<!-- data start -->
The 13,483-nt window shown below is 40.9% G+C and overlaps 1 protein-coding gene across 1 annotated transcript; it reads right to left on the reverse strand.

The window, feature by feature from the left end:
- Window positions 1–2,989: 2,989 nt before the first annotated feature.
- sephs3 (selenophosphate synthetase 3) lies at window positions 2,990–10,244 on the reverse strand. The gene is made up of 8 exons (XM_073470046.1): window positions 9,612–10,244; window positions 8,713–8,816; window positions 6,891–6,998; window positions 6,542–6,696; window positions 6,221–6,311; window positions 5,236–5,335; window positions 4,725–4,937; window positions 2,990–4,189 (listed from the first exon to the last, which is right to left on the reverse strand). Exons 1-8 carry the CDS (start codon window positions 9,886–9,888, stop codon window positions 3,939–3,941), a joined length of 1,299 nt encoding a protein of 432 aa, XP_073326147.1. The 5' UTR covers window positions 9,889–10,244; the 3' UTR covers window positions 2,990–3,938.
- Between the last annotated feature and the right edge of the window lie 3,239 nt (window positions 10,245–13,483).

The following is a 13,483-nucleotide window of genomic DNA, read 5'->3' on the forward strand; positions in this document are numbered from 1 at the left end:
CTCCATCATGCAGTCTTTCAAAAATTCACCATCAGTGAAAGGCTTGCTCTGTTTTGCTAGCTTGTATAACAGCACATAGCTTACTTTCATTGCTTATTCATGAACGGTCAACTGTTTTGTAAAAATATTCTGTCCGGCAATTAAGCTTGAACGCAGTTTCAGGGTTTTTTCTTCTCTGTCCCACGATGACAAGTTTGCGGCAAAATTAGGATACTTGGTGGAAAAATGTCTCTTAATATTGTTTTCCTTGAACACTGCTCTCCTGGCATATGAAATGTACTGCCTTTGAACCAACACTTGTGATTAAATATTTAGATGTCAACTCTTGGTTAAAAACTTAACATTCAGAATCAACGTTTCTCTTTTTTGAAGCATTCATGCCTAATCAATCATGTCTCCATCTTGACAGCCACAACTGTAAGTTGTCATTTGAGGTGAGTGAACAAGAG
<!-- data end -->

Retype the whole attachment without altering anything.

The 13,483-nt window shown below is 40.9% G+C and overlaps 1 protein-coding gene across 1 annotated transcript; it reads right to left on the reverse strand.

The window, feature by feature from the left end:
- Window positions 1–2,989: 2,989 nt before the first annotated feature.
- sephs3 (selenophosphate synthetase 3) lies at window positions 2,990–10,244 on the reverse strand. The gene is made up of 8 exons (XM_073470046.1): window positions 9,612–10,244; window positions 8,713–8,816; window positions 6,891–6,998; window positions 6,542–6,696; window positions 6,221–6,311; window positions 5,236–5,335; window positions 4,725–4,937; window positions 2,990–4,189 (listed from the first exon to the last, which is right to left on the reverse strand). Exons 1-8 carry the CDS (start codon window positions 9,886–9,888, stop codon window positions 3,939–3,941), a joined length of 1,299 nt encoding a protein of 432 aa, XP_073326147.1. The 5' UTR covers window positions 9,889–10,244; the 3' UTR covers window positions 2,990–3,938.
- Between the last annotated feature and the right edge of the window lie 3,239 nt (window positions 10,245–13,483).

The following is a 13,483-nucleotide window of genomic DNA, read 5'->3' on the forward strand; positions in this document are numbered from 1 at the left end:
CTCCATCATGCAGTCTTTCAAAAATTCACCATCAGTGAAAGGCTTGCTCTGTTTTGCTAGCTTGTATAACAGCACATAGCTTACTTTCATTGCTTATTCATGAACGGTCAACTGTTTTGTAAAAATATTCTGTCCGGCAATTAAGCTTGAACGCAGTTTCAGGGTTTTTTCTTCTCTGTCCCACGATGACAAGTTTGCGGCAAAATTAGGATACTTGGTGGAAAAATGTCTCTTAATATTGTTTTCCTTGAACACTGCTCTCCTGGCATATGAAATGTACTGCCTTTGAACCAACACTTGTGATTAAATATTTAGATGTCAACTCTTGGTTAAAAACTTAACATTCAGAATCAACGTTTCTCTTTTTTGAAGCATTCATGCCTAATCAATCATGTCTCCATCTTGACAGCCACAACTGTAAGTTGTCATTTGAGGTGAGTGAACAAGAG